Stephen Charnock

Stephen Charnock (1628-1680) was a Presbyterian preacher and Puritan divine. In 1656, he was appointed chaplain to Henry Cromwell, governor of Ireland. In 1675, he was appointed an elder at Crosby Hall, London. He is best known for a series of sermons preached on the perfections of the Godhead, all of which were published after his death.

  • Charnock's "Perfections Of The Godhead"

    8 The Omnipresence Of God

    Jeremiah 23:24.—“Can any hide himself in secret places, that I shall not see him! saith the Lord. Do not I fill heaven and earth? saith the Lord.” The occasion of this discourse begins ver. 16, where God admonisheth the people, not to hearken to the words of the false prophets which spake a vision of their own heart, and not out of the mouth of the Lord. They made the people vain by their insinuations of peace, when God had proclaimed war and calamity; and uttered the dreams of their fancies, and not the visions of the Lord; and so turned the people from the expectation of the evil day which God had threatened (ver. 17): “They say still unto them that despise me, The…

  • Charnock's "Perfections Of The Godhead"

    10 The Wisdom Of God

    Romans 16:27.—“To God only wise be glory, through Jesus Christ, for ever. Amen.” This chapter being the last of this Epistle, is chiefly made up of charitable and friendly salutations and commendations of particular persons, according to the earliness and strength of their several graces, and their labor of love for the interest of God and his people. In verse 17, he warns them not to be drawn aside from the gospel doctrine, which had been taught them, by the plausible pretences and insinuations which the corrupters of the doctrine and rule of Christ never want from the suggestions of their carnal wisdom. The brats of soul-destroying errors may walk about the world in a garb and disguise of good words and fair speeches, as…

  • Charnock's "Perfections Of The Godhead"

    11 The Power Of God

    Job 26:14.—“Lo! these are parts of his ways: but how little a portion is heard of him? but the thunder of his power who can understand?” Bildad had, in the foregoing chapter, entertained Job with a discourse of the dominion and power of God, and the purity of his righteousness, whence he argues an impossibility of the justification of man in his presence, who is no better than a worm. Job, in this chapter, acknowledges the greatness of God’s power, and descants more largely upon it than Bildad had done; but doth preface it with a kind of ironical speech, as if he had not acted a friendly part, or spake little to the purpose, or the matter in band: the subject of Job’s discourse…

  • Charnock's "Perfections Of The Godhead"

    12 The Dominion Of God

    Psalm 103:19.—“The Lord hath prepared his throne in the heavens: and his kingdom ruleth over all.” The Psalm begins with the praise of God, wherein the penman excites his soul to a right and elevated management of so great a duty (ver. 1): “Bless the Lord, O my soul: and all that is within me, bless his holy name:” and because himself and all men were insufficient to offer up a praise to God answerable to the greatness of his benefits, he summons in the end of the psalm the angels, and all creatures, to join in concert with him. Observe, 1. As man is too shallow a creature to comprehend the excellency of God, so he is too dull and scanty a creature to…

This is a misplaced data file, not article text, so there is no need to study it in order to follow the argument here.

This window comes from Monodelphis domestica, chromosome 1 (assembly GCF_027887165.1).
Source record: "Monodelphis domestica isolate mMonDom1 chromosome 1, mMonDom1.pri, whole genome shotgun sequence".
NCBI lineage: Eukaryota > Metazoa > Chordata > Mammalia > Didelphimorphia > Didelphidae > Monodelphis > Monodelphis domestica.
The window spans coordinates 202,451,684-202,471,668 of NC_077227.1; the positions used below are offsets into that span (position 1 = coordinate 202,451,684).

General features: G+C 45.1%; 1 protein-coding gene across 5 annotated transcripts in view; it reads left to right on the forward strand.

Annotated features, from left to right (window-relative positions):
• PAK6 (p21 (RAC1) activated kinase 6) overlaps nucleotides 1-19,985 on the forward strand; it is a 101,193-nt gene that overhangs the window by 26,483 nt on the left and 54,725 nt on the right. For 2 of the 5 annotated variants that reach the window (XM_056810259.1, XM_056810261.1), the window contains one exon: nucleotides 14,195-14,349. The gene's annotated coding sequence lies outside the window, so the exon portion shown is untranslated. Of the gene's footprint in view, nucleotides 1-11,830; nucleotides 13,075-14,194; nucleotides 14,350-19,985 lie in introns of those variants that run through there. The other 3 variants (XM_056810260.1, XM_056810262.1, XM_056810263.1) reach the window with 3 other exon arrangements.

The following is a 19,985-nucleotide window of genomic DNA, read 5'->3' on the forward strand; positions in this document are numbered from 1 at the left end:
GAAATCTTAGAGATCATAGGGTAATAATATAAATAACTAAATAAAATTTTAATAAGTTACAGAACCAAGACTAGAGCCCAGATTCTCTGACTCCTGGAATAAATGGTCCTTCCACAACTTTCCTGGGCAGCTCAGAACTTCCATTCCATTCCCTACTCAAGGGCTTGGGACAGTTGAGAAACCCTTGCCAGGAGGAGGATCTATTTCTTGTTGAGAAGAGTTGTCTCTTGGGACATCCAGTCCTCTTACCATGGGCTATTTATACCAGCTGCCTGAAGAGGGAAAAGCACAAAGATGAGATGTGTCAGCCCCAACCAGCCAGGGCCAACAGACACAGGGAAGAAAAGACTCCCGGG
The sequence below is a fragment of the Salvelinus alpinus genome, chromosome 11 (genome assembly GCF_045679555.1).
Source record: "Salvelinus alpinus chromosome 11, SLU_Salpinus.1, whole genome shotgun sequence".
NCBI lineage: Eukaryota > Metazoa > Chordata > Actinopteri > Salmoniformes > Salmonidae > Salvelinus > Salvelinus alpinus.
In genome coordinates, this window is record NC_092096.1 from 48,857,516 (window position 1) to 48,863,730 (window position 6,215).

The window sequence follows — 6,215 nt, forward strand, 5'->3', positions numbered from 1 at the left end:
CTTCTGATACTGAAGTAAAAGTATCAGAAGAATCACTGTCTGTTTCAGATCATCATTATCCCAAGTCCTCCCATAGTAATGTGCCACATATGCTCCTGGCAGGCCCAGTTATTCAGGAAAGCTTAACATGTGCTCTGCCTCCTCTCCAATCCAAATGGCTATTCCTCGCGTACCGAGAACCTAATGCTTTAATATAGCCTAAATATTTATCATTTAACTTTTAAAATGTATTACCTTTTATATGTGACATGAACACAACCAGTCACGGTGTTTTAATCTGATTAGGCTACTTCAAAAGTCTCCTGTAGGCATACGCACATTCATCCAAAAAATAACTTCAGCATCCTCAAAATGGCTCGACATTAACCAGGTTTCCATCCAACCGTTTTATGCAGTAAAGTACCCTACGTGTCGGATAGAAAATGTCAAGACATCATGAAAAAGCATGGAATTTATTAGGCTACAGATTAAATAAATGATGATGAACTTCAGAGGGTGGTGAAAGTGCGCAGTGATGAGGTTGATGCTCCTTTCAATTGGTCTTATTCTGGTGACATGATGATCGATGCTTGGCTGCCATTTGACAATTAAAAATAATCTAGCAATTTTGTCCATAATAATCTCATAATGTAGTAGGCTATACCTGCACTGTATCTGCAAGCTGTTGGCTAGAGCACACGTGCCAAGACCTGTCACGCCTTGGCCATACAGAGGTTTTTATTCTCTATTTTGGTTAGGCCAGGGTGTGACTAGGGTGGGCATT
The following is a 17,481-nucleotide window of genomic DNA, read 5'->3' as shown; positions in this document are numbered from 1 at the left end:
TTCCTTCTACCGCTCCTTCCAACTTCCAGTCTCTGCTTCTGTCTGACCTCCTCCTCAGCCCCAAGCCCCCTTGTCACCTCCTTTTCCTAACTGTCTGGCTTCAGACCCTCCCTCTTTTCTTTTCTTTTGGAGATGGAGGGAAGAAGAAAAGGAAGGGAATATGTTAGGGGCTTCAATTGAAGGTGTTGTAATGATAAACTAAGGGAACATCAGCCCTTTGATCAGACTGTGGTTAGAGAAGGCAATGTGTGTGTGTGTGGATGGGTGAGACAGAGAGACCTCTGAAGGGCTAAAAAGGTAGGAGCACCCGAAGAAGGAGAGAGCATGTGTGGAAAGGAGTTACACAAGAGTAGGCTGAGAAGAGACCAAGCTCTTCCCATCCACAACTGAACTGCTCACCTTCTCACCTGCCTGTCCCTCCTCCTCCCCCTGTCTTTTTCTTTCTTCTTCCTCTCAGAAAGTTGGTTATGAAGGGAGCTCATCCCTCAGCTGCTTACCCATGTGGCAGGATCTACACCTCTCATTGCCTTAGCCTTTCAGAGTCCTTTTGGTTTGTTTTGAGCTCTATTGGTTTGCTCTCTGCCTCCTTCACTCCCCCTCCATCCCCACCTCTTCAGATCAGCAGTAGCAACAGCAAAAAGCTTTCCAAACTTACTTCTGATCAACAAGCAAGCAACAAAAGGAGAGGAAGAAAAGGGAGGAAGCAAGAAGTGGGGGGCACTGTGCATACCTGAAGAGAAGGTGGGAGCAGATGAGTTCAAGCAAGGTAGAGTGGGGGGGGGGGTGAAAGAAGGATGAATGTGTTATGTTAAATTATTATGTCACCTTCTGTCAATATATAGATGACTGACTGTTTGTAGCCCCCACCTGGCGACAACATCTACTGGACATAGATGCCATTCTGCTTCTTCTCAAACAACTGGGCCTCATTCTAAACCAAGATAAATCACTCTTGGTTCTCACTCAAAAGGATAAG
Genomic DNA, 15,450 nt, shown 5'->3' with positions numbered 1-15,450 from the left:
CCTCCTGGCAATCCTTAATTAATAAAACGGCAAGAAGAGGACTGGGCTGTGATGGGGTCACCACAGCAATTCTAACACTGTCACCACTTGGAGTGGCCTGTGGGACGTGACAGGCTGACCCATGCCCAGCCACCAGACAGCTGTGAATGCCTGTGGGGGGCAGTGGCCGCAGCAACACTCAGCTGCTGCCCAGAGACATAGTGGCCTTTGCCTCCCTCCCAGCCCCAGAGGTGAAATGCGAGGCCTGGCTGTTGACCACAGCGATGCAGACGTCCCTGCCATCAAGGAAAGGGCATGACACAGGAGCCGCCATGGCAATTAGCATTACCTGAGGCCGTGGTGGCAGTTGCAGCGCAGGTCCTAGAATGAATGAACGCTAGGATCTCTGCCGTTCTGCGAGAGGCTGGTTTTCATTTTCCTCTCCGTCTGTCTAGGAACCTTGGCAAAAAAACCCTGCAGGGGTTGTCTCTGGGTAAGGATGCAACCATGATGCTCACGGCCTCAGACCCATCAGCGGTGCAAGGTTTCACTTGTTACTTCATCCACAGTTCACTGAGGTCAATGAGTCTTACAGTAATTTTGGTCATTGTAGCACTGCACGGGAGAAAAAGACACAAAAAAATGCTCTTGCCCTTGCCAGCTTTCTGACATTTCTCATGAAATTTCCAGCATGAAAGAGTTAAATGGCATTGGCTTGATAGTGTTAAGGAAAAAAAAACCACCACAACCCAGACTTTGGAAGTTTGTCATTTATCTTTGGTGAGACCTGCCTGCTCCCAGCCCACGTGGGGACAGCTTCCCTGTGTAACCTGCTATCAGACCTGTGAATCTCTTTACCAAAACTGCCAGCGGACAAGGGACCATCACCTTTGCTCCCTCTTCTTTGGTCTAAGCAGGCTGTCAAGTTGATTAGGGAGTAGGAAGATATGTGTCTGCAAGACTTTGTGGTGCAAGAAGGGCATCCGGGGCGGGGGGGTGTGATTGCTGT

• Charnock's "Perfections Of The Godhead"

    13 The Patience Of God

    Nahum 1:3.—“The Lord is slow to anger and great in power, and will not at all acquit the wicked: the Lord hath his way in the whirlwind and in the storm, and the clouds are the dust of his feet.” The subject of this prophecy is God’s sentence against Nineveh, the head and metropolis of the Assyrian empire: a city famous for its strength, and thickness of its walls, and the multitude of its towers for defence against an enemy. The forces of this empire did God use as a scourge against the Israelites, and by their hands ruined Samaria, the chief city of the ten tribes, and transplanted them as captives into another country (2 Kings 17:5, 6), about six years after Hezekiah came…

  • Charnock's "Perfections Of The Godhead"

    14 The Goodness Of God

    Mark 10:18.—“And Jesus said unto him, Why callest thou me good? There is none good but one, that is, God.” The words are part of a reply of our Saviour to the young man’s petition to him: a certain person came in haste, “running” as being eager for satisfaction, to entreat his directions, what he should do to inherit everlasting life; the person is described only in general (ver. 17), “There came one,” a certain man: but Luke describes him by his dignity (Luke 18:18), “A certain ruler;” one of authority among the Jews. He desires of him an answer to a legal question, “What he should do?” or, as Matthew hath it, “What good thing shall I do, that I may have eternal life”…